Let me back up a bit. This year it looks like I’ll be writing two books on friendship. One will be on being a friend of sinners like Jesus was (Mt. 11:19); the other on friendship in general. But what do I care about friendships? I’m an introvert. I’m perfectly happy by myself and my laptop and my dog and occasional visits by my wife.
And that’s what’s funny. God calling me to study and write about relationships. But I need to. And I’ll do my best.
In these posts we’ve noticed that the human being is not the creator of relationships, but our Trinitarian God who has always been in a love relationship between Father, Son, and Holy Spirit. And the Christian gospel is that because of Christ we can enter into that connection, that friendship, with God Himself!
Why did God create Adam? Not for any lack in God, but for His glory. God creates Adam, sees that His creation is “good” (Gen. 1:10, 12, 18, 21, 25), and then declares that what He had made was “very good” (Gen. 1:31). After His rest on the seventh day, the Lord God formed a man from the dust of the ground and placed him in the Garden to take care of it. God gave Adam work to do in the Garden and a simple command not to eat from the tree of the knowledge of good and evil (Gen. 2:15ff).
God assigns Adam the work of naming all the animals after declaring, “It is not good for the man to be alone. I will make a helper suitable for him” (Gen. 2:17). Don’t skip over those words too quickly. “It is not good . . .” Something in God’s good creation was not good. And it was that Adam had no human counterpart.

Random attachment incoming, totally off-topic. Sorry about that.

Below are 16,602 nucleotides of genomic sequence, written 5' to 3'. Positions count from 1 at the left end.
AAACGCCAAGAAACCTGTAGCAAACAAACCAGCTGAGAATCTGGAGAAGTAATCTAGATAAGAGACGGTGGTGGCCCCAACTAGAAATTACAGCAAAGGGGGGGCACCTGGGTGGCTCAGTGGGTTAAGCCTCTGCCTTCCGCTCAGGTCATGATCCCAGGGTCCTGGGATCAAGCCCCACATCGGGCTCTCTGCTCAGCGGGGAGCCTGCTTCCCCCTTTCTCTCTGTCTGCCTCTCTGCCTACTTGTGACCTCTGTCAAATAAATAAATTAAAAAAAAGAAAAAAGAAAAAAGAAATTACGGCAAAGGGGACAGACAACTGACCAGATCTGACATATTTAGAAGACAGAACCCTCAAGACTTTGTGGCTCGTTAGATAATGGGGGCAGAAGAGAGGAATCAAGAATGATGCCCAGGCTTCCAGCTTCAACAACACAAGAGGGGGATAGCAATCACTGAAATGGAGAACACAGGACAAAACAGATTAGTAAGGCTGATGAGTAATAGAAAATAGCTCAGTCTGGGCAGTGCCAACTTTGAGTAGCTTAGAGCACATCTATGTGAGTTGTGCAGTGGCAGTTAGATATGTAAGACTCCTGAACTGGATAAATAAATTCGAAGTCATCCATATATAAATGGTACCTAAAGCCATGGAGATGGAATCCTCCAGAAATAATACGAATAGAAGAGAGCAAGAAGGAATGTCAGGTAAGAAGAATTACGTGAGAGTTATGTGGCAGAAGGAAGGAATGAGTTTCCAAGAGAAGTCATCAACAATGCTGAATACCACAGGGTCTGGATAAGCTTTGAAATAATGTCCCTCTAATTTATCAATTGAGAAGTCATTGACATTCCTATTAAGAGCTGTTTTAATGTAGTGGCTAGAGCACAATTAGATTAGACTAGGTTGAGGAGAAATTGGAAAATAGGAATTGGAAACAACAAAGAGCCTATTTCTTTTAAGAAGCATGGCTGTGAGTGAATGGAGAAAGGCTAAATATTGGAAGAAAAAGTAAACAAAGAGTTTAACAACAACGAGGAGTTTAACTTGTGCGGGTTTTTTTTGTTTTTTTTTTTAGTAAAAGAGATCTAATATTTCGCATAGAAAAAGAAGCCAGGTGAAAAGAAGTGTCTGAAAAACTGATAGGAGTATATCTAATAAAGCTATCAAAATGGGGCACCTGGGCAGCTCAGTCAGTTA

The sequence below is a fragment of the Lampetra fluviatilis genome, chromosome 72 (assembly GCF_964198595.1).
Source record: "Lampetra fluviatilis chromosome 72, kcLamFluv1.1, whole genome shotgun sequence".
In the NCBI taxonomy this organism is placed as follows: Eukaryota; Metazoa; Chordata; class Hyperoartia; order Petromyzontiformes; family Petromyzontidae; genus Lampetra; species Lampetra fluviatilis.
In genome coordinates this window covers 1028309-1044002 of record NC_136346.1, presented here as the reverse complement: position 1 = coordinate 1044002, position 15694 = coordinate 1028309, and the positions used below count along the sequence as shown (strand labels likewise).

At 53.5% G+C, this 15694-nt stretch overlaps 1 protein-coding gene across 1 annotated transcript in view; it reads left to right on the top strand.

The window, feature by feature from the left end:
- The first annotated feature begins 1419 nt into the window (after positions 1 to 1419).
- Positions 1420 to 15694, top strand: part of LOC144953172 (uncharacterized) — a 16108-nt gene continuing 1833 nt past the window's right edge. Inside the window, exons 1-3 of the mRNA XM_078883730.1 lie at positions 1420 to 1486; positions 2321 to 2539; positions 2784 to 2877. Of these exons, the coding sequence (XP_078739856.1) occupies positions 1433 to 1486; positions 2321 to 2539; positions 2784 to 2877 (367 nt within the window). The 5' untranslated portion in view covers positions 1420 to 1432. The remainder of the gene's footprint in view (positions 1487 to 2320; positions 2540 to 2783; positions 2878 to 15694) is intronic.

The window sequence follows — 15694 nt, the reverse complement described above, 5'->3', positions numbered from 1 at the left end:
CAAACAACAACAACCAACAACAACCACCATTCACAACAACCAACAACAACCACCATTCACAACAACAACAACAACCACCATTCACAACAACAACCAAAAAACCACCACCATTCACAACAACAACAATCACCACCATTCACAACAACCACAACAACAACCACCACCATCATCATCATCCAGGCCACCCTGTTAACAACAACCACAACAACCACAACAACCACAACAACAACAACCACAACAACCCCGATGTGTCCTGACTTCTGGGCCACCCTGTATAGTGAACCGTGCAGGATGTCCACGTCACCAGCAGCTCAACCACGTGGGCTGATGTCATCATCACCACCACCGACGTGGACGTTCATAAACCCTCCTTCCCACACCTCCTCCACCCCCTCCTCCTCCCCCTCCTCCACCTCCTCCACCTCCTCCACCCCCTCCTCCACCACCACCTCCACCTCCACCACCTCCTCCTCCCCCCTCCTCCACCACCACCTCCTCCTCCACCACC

One of my seminary colleagues laughs at me when I suggest that Adam’s naming of the animals was the means by which God convinced Adam that he needed a human counterpart. “Let’s see,” Adam might have said. “Let’s name you Mr. and Mrs. Giraffe. And you two we’ll name Mr. and Mrs. Hippopotamus . . .” It is as if Adam needed to see that for him “no suitable helper [was] found” (Gen. 2:20). So God creates Eve from one of Adam’s ribs.
But Adam had been in perfect fellowship with God! Just Adam and his Creator. However, God saw that Adam was lonely. He needed a human counterpart. We need other human beings in our lives.
Sin, of course, marred everything. After Adam and Eve’s rebellion is confronted by the Lord, Adam actually blames God for bringing Eve into existence (and leading him into sin)!
But let’s not miss the critical point that Adam, in the perfect environment of the Garden, before sin, is lonely. He needs a human counterpart. And God provides Eve. I sometimes catch myself humming the words to the old praise chorus “Just Jesus and Me” (obviously written by an introvert). We were made for relationships — and not just with our Creator!
May I ask you a favor? Would you pray for me and these two writing projects at least once a week over the next few months? If you agree to do this, you may let me know privately through my email (firstname.lastname@example.org) or publicly in the comment section below. THANKS!